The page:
It’s raining, it’s pouring…. Zoey the Cool Cat is bored

Did you know?

El Cajon, California, gets an annual average of 13 inches of rain. My front yard has received 9 inches in the past 36 hours. If we can get just 4 more inches today, we can be done with rain for the rest of 2018! Yahooooooo!

My succulent landscaping project has been put on hold, and considering how waterlogged the soil is, I suspect it will be several weeks before I will be able to resume landscaping.

Zoey the Cool CatFollowing is a short video of the
rain the morning of January 9, taken from my home office, where Zoey the Cool Cat sits sadly & silently on an office chair, staring out the office window, wondering where all the rabbits, squirrels, lizards & birds have gone, & wondering what that cold, wet
stuff is that falls from the sky & makes a complete mess.

I'm Zoey the Cool Cat, and I approve this post

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14 thoughts on “It’s raining, it’s pouring…. Zoey the Cool Cat is bored

    1. Russel Ray Photos Post author

      It looks like our little subdivision has great drainage, and the hills are alive with lots of trees and brush. As long as we don’t get a fire through here followed by heavy rains………..

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          1. acflory

            Aaaah. I see. 🙂 I’m kind of fond of succulents and cacti myself but for different reasons. Out here the bushfire risk is very high so I quickly learned that cottage gardens are not a good idea. But succulents…. 🙂
            The area directly abutting my house is essentially a rock garden. Past the rocks are succulents. Past them are roses and fruit trees. Mwahahaha! High Five!

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            1. Russel Ray Photos Post author

              California, especially Southern California, has massive wildfires. I was directly affect by the wildfires in October 2003 and October 2007. I thought that if this was going to happen every four years, I was going to have to leave. Succulents (a group that includes cactus—all cactus are succulents but not all succulents are cacti) have been proven to provide a great fire defense. Here’s one article:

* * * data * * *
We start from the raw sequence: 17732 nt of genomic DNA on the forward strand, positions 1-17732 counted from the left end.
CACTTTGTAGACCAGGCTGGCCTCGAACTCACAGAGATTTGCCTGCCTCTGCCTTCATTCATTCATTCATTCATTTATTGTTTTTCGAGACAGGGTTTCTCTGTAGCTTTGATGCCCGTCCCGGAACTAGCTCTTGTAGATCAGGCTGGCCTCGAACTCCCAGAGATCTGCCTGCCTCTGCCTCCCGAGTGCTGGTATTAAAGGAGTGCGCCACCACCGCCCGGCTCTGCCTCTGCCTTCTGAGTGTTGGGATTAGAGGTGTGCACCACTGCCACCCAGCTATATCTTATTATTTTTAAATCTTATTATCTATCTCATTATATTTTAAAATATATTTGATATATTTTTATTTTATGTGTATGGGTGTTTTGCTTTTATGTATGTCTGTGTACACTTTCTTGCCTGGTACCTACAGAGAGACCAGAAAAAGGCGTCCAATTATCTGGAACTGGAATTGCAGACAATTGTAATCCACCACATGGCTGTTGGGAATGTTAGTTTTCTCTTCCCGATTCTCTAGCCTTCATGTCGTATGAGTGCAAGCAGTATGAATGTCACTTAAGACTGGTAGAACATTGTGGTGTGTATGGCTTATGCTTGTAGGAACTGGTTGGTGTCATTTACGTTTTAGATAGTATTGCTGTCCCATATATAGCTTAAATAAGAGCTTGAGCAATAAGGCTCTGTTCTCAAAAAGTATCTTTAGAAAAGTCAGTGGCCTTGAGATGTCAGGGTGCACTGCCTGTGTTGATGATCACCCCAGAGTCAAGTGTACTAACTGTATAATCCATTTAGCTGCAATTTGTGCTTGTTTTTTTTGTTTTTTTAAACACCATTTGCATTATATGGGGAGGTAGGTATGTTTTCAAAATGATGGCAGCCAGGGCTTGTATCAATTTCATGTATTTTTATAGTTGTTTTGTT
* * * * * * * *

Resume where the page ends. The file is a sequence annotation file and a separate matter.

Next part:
http://articles.latimes.com/2007/nov/08/home/hm-succulent8

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              1. acflory

                Yes! Everything in that article also applies to us except that the article didn’t mention the problems caused by eucalypts – their leaves burn merrily even when fresh and green. Or wet. When I do my burning off, I’ll often place an branch of gum leaves on the fire to make it flare up again.
                Sadly the regulations here in Australia are even less logical than over your way. Here, communities on the fringe between city and country [like my place] are forced by local councils to embed their houses in native plants. For conservation. Some people have their heads so far up their khyber pass it’s not funny. 😦

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                1. Russel Ray Photos Post author

                  We have billions and billions of eucalypts here, too. We brought them over from, uh, Australia in the early to mid-1800s. They are explosive in our wildfires. Firefighters absolutely hate them, No one is planting them anymore but when those that are here have been here for 125 years, it’s difficult to get rid of them all. The Cedar Fire of October 2003, Witch Fire of October 2007, and the recent Thomas Fire all were fueled significantly by groves and groves and groves of beautiful eucalypts.

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                  1. acflory

                    Yup. 😦 Every time I see footage of massive bushfires in California, I cringe. We’re stuck with them but for you, they’re an invasive, deadly species.
                    I do love eucalypts, but I absolutely hate them around human habitations. We’ve lost so many people because of them.

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